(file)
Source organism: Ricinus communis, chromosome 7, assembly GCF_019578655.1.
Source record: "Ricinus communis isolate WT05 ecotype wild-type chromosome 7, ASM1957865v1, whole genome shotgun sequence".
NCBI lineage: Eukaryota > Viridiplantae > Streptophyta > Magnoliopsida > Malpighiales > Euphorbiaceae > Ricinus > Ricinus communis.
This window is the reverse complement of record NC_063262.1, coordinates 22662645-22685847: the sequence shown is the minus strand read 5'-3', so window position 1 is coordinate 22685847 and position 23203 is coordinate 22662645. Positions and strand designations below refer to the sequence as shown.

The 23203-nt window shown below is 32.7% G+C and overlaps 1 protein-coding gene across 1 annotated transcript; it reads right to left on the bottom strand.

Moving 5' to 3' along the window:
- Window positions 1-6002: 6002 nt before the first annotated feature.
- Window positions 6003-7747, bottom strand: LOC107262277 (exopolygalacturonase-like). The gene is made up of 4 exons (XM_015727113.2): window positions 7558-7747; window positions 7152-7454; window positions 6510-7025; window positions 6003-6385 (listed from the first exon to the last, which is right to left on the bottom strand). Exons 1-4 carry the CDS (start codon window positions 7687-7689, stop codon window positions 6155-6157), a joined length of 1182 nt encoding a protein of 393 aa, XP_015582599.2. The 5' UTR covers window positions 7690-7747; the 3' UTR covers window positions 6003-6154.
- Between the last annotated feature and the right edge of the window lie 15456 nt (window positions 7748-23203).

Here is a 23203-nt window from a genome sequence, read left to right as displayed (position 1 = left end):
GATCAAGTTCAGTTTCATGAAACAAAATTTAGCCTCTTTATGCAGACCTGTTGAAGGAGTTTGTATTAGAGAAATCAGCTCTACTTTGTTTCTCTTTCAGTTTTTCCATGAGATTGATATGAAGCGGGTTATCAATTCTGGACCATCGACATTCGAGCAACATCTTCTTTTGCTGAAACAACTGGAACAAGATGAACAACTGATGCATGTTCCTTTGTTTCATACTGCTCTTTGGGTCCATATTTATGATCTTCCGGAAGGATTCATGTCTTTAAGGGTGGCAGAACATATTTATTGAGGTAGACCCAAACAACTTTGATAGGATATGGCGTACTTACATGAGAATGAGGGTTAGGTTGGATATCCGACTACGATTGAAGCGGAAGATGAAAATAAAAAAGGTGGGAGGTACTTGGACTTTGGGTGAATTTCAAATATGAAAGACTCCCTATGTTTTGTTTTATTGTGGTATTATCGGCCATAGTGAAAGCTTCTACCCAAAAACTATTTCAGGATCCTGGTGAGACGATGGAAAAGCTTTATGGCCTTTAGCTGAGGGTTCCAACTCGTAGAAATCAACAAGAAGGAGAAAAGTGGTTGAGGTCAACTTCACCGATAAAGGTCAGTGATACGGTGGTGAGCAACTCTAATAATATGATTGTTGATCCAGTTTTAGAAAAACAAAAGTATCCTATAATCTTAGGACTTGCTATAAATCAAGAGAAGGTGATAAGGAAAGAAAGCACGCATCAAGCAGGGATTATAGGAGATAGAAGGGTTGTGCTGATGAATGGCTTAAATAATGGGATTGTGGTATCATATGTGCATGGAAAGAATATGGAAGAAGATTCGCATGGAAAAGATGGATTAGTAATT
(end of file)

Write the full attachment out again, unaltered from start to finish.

Source organism: Ricinus communis, chromosome 7, assembly GCF_019578655.1.
Source record: "Ricinus communis isolate WT05 ecotype wild-type chromosome 7, ASM1957865v1, whole genome shotgun sequence".
NCBI lineage: Eukaryota > Viridiplantae > Streptophyta > Magnoliopsida > Malpighiales > Euphorbiaceae > Ricinus > Ricinus communis.
This window is the reverse complement of record NC_063262.1, coordinates 22662645-22685847: the sequence shown is the minus strand read 5'-3', so window position 1 is coordinate 22685847 and position 23203 is coordinate 22662645. Positions and strand designations below refer to the sequence as shown.

The 23203-nt window shown below is 32.7% G+C and overlaps 1 protein-coding gene across 1 annotated transcript; it reads right to left on the bottom strand.

Moving 5' to 3' along the window:
- Window positions 1-6002: 6002 nt before the first annotated feature.
- Window positions 6003-7747, bottom strand: LOC107262277 (exopolygalacturonase-like). The gene is made up of 4 exons (XM_015727113.2): window positions 7558-7747; window positions 7152-7454; window positions 6510-7025; window positions 6003-6385 (listed from the first exon to the last, which is right to left on the bottom strand). Exons 1-4 carry the CDS (start codon window positions 7687-7689, stop codon window positions 6155-6157), a joined length of 1182 nt encoding a protein of 393 aa, XP_015582599.2. The 5' UTR covers window positions 7690-7747; the 3' UTR covers window positions 6003-6154.
- Between the last annotated feature and the right edge of the window lie 15456 nt (window positions 7748-23203).

Here is a 23203-nt window from a genome sequence, read left to right as displayed (position 1 = left end):
GATCAAGTTCAGTTTCATGAAACAAAATTTAGCCTCTTTATGCAGACCTGTTGAAGGAGTTTGTATTAGAGAAATCAGCTCTACTTTGTTTCTCTTTCAGTTTTTCCATGAGATTGATATGAAGCGGGTTATCAATTCTGGACCATCGACATTCGAGCAACATCTTCTTTTGCTGAAACAACTGGAACAAGATGAACAACTGATGCATGTTCCTTTGTTTCATACTGCTCTTTGGGTCCATATTTATGATCTTCCGGAAGGATTCATGTCTTTAAGGGTGGCAGAACATATTTATTGAGGTAGACCCAAACAACTTTGATAGGATATGGCGTACTTACATGAGAATGAGGGTTAGGTTGGATATCCGACTACGATTGAAGCGGAAGATGAAAATAAAAAAGGTGGGAGGTACTTGGACTTTGGGTGAATTTCAAATATGAAAGACTCCCTATGTTTTGTTTTATTGTGGTATTATCGGCCATAGTGAAAGCTTCTACCCAAAAACTATTTCAGGATCCTGGTGAGACGATGGAAAAGCTTTATGGCCTTTAGCTGAGGGTTCCAACTCGTAGAAATCAACAAGAAGGAGAAAAGTGGTTGAGGTCAACTTCACCGATAAAGGTCAGTGATACGGTGGTGAGCAACTCTAATAATATGATTGTTGATCCAGTTTTAGAAAAACAAAAGTATCCTATAATCTTAGGACTTGCTATAAATCAAGAGAAGGTGATAAGGAAAGAAAGCACGCATCAAGCAGGGATTATAGGAGATAGAAGGGTTGTGCTGATGAATGGCTTAAATAATGGGATTGTGGTATCATATGTGCATGGAAAGAATATGGAAGAAGATTCGCATGGAAAAGATGGATTAGTAATT